14 August 2006
Day 5: Wrap-up
Wow, it’s hard to believe it’s over — it’s a little surreal, honestly.
Boggs discussed the two primary differences between his chairs and the classic post-and-rung chairs.
1) His rear legs have a below-the-seat rear curve of 12 degrees. This helps prevent tipping — it’s a lot of work to lean back in that chair, so people don’t. Beyond 12 degrees, legs are more likely to break during assembly. The rear legs splay out to the sides as well as to the back, so each side has three different rung lengths.
2) The front corners are tenoned into slats, much like the stool covered in the FWW article (July/Aug 2001).
Typically, the back (above the seat) carries about 17% of the body load. The further the back tilts, the higher this number.
He designed his front corners based on Queen Anne country chairs with seats covered in bullrush. He tried to sell bullrush chairs, but, well, they didn’t.
In something flexible, all the weight concentrates on the point of inflexibility (e.g. where the rungs connect).
He puts no shoulders on rungs. The shoulders probably won’t hold up anyway, so it’ll be visually distracting. Plus, stress concentrates at the point of sudden change of dimension.
When turning rungs, he turns the tenon first.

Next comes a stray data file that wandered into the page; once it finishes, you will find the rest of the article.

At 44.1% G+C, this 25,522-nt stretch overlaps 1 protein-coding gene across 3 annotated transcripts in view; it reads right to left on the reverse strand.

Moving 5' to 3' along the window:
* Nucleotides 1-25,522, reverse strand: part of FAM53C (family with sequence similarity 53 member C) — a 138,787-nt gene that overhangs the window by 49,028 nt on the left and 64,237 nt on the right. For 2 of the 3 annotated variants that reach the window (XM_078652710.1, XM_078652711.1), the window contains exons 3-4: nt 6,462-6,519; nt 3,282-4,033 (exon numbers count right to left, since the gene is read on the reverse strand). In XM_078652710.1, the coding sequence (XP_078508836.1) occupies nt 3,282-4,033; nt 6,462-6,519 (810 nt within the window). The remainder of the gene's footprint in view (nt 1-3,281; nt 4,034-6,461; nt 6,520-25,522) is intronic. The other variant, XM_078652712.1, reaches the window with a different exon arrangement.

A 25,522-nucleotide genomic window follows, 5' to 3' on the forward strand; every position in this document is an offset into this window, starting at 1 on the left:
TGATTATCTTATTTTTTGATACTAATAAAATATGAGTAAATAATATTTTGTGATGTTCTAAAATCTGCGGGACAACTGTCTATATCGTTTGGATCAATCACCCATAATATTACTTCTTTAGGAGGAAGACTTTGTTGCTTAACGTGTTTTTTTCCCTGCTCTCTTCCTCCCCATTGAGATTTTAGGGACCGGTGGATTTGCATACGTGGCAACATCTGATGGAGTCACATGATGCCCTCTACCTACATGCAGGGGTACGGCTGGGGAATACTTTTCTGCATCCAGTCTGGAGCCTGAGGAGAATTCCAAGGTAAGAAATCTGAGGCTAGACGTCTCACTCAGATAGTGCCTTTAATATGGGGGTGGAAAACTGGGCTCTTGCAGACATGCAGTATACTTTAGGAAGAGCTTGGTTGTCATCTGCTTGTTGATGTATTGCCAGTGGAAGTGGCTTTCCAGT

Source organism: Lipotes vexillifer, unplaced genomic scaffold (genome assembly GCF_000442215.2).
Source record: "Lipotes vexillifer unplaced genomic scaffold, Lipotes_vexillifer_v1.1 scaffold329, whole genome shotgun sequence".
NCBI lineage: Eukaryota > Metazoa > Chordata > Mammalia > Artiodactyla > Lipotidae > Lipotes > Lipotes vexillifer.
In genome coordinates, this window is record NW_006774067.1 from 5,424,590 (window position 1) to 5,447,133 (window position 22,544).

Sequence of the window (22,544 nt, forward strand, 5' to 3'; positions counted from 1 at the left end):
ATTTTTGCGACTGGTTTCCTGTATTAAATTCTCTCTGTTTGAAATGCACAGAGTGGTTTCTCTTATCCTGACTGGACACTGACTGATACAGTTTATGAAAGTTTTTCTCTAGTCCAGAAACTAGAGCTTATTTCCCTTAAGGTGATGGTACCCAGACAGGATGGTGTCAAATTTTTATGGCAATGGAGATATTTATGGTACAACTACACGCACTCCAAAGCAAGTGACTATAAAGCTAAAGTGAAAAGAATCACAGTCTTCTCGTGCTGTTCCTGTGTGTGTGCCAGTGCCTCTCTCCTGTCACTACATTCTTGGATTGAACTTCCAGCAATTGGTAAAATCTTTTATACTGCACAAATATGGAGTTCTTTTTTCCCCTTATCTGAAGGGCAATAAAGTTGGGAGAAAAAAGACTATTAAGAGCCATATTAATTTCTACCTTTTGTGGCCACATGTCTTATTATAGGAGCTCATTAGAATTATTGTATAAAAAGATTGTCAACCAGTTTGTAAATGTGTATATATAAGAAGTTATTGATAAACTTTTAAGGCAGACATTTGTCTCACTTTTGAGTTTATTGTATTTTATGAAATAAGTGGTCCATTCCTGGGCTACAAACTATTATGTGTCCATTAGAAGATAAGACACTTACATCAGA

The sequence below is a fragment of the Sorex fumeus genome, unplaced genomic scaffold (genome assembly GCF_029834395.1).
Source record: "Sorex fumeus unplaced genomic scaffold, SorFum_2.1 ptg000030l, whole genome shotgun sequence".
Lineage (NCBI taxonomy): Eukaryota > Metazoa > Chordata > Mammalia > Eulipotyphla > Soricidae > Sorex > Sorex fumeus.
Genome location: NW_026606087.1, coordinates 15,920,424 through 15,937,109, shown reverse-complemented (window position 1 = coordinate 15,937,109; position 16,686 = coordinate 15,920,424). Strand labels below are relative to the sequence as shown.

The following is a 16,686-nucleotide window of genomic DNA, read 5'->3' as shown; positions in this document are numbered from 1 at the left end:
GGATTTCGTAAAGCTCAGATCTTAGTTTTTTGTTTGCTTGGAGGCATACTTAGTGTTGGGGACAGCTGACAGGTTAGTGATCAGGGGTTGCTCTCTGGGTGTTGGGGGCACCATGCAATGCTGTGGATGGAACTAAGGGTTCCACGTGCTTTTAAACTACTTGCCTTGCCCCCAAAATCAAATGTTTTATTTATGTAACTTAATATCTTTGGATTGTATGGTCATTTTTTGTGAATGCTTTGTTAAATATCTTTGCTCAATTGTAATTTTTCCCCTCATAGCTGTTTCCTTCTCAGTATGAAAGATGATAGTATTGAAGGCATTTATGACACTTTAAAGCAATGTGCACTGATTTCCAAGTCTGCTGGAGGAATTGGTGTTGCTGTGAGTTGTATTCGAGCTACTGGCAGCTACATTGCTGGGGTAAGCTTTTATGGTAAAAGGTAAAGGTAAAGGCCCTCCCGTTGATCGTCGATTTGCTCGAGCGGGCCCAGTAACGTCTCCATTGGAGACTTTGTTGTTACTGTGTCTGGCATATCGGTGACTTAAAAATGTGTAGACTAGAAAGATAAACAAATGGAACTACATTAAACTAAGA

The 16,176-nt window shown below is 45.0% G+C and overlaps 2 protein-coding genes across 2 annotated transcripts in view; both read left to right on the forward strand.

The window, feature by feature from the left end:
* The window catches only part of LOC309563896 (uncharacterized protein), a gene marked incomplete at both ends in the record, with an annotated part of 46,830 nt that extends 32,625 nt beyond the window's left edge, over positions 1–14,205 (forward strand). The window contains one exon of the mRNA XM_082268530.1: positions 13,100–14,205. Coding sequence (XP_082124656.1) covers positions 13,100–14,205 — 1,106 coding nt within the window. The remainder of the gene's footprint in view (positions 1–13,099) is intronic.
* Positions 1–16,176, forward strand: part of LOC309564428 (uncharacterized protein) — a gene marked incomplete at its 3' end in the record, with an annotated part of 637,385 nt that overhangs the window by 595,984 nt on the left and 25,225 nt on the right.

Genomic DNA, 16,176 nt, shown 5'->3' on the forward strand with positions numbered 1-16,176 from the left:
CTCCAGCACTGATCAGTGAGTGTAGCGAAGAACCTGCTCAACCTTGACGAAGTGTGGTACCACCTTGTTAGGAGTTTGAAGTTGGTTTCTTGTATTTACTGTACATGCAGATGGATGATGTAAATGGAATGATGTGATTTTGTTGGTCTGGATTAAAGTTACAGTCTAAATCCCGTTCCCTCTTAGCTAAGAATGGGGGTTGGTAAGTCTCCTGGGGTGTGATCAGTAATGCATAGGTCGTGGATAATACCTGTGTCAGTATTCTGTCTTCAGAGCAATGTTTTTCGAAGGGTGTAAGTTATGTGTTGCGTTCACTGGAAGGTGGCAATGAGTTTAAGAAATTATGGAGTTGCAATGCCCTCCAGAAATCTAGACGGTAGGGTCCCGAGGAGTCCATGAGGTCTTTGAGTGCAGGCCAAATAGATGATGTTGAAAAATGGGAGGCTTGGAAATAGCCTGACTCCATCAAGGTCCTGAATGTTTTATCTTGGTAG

“I’m ready to demonstrate seat weaving and y’all ain’t doin’ nothin’, so I don’t know what to do about that.”
99% of what he covered was also on the video he’s got out from LN; I highly recommend watching that if you want to use hickory bark.
Use your bigger rolls (of hickory bark) for the warp (front-to-back). Tighten the roll up so it’ll stay in a roll as you work.
Soak hickory bark in hot tap water for about 1/2 hour.
Use a girth hitch for the first hitch.
One advantage of a tapered (front-to-back) seat is that it gives you a chance to clean up the edges. Boggs weaves a tapered seat in about 45 minutes; an un-tapered seat in about 25 minutes. He prefers the tapered seats because they look neater.
Eyeball (or mark) the quarters to sync up the front and back when weaving a tapered seat.
Good tension for warp: when the bark stops on its own when you hit the bottom row.
If you have one rough edge on your bark, keep that on the same side as your hand so it’s easier to cut.
Bark from Boggs is rolled with the good side out.
Someone asked how he got the bark smooth, did he sand it? Lightly, he said. “What’s made that bark smooth is the back of people’s britches.”
When creating a knot, make the tongue for the knot about 1/4″ wide.
The whole bark of a hickory tree is about 1/2″ thick. Boggs takes the inner 2/10″ and cuts it into two layers. The inner layer he calls first cut (and doesn’t sell; it’s reserved for his clients only); the outer cut he calls second cut and that’s what we were using.
And we all assembled our chairs. Several people (but not me) wove their seats. I figured that would be easier to do after arriving home.
After class and after I packed my car up, I got to meet up with Steve Knight of Knight Toolworks and GregP — had a great time!
More pics will be up soon, but perhaps not until I arrive home. I’m TIRED.